What is Neurodiversity?


Neurodiversity is a term that refers to the natural differences between people and was coined in the late 1990’s by Australian sociologist Judy Singer. It can be compared to terms such as race, culture, class and gender and is useful to describe people with varying characteristics and behaviours of neurodevelopmental conditions alongside the “neurotypical” majority in a non-prejudiced way.

Learning about neurodiversity can help you move the focus from impairments towards everyone’s different abilities.

Between 30% and 40% of the population are thought to be neurodiverse.  The remaining majority are neurotypical.

Diagram created by Mary Colley & Joseph Aquilina

  • ~8% of people in the UK are thought to have ADHD.
  • ~10% of people in the UK are thought to have dyslexia.
  • ~8% of people in the UK are thought to have dyspraxia.
  • ~6% of people in the UK are thought to have dyscalculia.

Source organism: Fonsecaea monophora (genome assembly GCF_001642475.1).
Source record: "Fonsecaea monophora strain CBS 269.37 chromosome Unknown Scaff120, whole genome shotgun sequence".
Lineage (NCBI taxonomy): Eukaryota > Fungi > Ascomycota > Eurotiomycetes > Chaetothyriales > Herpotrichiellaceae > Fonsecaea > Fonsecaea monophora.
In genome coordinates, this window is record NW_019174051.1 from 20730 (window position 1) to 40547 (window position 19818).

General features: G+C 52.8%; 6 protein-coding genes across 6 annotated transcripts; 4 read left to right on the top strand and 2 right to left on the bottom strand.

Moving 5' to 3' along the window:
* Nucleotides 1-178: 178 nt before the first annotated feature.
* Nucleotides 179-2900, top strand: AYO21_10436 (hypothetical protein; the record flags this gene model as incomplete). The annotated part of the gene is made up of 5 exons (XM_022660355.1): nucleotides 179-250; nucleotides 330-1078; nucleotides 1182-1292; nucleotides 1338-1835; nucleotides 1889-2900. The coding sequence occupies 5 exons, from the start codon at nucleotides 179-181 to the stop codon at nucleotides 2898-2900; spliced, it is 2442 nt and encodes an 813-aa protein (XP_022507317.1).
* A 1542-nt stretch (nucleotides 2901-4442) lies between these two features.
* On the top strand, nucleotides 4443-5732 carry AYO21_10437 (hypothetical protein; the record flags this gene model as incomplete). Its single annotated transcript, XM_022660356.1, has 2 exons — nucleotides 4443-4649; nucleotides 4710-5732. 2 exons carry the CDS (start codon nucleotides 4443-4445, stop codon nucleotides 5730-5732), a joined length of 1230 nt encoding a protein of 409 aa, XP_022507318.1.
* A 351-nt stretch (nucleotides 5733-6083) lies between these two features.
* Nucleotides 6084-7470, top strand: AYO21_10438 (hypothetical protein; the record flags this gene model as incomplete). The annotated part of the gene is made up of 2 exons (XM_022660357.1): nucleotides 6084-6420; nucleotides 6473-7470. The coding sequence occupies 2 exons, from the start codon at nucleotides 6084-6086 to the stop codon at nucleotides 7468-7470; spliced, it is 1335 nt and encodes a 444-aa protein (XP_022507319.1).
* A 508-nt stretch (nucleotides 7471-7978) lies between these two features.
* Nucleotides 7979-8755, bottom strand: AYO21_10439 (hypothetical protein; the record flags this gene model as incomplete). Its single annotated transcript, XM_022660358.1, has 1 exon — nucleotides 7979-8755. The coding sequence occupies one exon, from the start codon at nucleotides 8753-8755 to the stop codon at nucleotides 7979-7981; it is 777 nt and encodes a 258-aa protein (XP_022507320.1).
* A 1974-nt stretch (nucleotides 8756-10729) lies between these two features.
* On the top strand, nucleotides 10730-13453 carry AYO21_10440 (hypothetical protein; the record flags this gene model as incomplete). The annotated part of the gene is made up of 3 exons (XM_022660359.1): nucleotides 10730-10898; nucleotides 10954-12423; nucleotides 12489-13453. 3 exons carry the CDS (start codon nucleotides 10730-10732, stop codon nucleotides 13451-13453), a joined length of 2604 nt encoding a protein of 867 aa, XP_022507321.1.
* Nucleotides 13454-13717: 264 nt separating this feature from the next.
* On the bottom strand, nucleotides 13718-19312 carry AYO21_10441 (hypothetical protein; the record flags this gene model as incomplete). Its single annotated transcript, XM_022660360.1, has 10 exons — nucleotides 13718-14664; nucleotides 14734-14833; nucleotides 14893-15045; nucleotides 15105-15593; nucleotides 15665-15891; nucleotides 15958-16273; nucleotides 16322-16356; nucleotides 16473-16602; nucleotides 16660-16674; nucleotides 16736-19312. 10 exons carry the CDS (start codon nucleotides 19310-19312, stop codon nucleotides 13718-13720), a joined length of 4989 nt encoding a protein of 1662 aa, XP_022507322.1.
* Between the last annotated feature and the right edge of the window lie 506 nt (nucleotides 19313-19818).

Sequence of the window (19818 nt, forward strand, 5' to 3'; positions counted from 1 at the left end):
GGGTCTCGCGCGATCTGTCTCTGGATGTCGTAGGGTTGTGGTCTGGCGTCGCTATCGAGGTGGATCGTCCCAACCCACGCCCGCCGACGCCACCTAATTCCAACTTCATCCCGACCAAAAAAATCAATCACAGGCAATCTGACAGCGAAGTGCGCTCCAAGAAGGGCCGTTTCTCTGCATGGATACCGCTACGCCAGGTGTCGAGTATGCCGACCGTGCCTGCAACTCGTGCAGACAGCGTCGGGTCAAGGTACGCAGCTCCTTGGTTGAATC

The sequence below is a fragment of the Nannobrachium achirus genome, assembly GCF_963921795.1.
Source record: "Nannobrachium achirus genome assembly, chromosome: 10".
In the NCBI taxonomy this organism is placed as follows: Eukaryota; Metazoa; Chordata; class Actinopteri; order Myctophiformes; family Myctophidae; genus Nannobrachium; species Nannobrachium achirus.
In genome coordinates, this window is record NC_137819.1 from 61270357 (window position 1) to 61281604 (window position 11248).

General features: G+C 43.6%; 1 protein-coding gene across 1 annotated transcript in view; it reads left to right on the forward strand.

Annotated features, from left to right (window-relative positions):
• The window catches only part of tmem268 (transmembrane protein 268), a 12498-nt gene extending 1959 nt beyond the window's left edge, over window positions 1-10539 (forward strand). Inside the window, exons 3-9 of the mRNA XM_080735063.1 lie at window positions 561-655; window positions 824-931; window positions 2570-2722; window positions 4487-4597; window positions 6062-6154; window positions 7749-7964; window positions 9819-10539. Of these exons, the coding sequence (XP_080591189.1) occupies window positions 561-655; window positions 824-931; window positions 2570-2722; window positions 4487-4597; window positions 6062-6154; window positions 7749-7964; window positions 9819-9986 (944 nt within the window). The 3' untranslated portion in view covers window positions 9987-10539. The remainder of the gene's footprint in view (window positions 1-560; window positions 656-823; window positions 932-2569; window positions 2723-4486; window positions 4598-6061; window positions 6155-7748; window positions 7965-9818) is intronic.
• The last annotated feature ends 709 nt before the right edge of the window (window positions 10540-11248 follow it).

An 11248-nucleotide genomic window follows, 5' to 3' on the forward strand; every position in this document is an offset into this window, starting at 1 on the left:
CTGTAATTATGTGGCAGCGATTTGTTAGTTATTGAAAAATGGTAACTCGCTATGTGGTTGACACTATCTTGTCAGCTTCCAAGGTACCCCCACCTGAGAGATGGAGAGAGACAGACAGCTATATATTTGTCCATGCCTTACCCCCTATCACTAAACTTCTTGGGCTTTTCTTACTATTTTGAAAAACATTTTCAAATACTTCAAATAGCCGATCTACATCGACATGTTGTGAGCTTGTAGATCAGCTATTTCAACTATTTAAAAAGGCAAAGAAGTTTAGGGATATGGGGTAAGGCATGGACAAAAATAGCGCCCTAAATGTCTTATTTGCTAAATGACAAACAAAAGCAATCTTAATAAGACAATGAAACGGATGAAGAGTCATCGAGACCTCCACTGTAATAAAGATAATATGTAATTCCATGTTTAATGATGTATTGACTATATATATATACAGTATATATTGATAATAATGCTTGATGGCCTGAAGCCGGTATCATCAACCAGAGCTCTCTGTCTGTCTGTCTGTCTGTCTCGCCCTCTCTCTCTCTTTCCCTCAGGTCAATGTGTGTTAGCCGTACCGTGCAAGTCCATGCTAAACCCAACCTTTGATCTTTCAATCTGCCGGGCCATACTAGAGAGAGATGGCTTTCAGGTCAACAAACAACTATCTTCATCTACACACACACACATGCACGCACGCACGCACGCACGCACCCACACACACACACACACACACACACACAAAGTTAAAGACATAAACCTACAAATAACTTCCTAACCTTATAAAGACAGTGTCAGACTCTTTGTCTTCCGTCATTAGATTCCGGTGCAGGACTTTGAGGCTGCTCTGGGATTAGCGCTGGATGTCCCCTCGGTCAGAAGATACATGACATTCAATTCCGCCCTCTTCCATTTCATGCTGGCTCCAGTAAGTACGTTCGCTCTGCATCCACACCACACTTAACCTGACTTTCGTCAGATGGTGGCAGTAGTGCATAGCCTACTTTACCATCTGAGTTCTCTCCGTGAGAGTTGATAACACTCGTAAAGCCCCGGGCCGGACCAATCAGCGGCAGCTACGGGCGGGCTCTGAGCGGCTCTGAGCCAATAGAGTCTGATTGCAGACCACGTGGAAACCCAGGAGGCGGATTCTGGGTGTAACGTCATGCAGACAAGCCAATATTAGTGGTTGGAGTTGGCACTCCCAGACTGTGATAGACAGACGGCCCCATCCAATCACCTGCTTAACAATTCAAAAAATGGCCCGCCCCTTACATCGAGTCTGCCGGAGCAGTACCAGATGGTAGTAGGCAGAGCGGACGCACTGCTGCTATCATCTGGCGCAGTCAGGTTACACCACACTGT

• ~1% of people in the UK are thought to have an autistic spectrum condition.
  • ~1% of people in the UK are thought to have Tourette’s syndrome.
  • It is thought that as research develops, certain mental health conditions such as psychopathy, some personality disorders and schizophrenic conditions will come to be re-interpreted as having been diagnosed both in people who experience symptoms due to poor mental health and people who are experiencing neurodiversity and require different approaches to care.
  • An additional ~3% of the population are known to have generalised intellectual disability.
  • Some people believe that being generally intellectually gifted might be a form of neurodiversity, citing rare conditions like savant syndrome and hyperthymesia (highly superior autobiographical memory) as extreme examples of neurodiverse giftedness.

Many aspects of society are based on the assumption that there is one form of ‘the human mind’ and accordingly many systems have been built up premised on being neurotypical. Building a society that is accessible for neurodiverse people is not only beneficial, for everyone, but fair.